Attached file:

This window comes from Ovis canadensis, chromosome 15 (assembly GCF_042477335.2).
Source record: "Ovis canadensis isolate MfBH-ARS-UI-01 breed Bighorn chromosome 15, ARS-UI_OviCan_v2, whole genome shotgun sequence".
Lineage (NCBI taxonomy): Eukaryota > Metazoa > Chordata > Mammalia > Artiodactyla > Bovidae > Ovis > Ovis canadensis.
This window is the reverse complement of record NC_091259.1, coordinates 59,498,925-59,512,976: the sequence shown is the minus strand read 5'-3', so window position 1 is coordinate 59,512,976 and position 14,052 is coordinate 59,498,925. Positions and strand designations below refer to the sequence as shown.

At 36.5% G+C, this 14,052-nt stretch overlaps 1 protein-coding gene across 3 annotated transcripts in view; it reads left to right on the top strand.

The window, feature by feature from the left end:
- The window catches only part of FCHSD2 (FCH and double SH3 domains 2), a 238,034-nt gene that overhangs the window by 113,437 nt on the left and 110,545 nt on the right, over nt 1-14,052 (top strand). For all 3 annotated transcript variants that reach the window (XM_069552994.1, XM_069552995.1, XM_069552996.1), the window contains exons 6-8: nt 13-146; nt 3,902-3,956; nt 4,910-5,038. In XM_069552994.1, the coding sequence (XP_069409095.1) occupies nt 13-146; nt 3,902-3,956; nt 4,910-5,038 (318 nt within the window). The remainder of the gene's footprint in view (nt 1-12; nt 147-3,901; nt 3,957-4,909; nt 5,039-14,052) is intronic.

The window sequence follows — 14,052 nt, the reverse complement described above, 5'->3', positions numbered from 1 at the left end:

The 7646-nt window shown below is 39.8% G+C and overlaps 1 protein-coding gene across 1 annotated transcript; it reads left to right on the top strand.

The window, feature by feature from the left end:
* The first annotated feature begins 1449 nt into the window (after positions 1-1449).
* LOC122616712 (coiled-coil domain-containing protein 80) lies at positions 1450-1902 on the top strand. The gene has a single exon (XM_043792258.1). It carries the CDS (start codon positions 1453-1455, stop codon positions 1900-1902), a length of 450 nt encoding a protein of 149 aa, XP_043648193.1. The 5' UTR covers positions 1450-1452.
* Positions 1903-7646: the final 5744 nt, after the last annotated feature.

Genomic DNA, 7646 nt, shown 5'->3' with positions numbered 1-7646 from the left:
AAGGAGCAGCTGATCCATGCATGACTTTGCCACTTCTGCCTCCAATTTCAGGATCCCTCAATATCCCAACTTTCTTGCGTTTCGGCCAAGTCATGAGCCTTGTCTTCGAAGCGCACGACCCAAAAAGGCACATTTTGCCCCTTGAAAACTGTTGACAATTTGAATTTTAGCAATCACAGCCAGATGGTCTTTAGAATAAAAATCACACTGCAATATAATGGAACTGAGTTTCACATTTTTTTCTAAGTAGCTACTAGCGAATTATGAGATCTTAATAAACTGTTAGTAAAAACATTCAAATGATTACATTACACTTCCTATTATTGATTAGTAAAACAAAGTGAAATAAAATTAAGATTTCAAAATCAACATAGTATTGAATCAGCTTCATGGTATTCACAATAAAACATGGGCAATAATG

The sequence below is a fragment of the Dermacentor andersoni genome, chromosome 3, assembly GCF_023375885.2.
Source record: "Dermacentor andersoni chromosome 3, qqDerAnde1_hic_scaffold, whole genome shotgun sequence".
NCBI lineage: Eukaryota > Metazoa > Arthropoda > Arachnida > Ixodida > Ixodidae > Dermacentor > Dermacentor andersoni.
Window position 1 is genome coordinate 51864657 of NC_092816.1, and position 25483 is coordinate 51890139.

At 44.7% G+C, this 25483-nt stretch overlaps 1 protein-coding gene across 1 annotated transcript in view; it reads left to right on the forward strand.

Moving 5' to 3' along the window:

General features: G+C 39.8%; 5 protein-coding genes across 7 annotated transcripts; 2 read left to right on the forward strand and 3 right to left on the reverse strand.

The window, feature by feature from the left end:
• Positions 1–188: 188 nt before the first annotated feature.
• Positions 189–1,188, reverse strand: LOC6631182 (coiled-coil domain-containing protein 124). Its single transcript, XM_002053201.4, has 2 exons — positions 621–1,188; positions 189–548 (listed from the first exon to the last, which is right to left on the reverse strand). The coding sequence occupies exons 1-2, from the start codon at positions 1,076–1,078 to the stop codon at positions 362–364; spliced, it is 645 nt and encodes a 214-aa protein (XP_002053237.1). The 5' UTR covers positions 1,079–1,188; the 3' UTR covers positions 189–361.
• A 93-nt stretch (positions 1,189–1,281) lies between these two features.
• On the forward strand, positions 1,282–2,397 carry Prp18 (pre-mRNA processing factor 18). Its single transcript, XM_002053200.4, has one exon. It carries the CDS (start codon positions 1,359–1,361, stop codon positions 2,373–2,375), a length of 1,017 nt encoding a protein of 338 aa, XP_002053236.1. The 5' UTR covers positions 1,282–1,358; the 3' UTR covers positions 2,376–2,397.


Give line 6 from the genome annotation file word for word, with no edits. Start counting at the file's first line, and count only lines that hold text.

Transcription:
The window, feature by feature from the left end: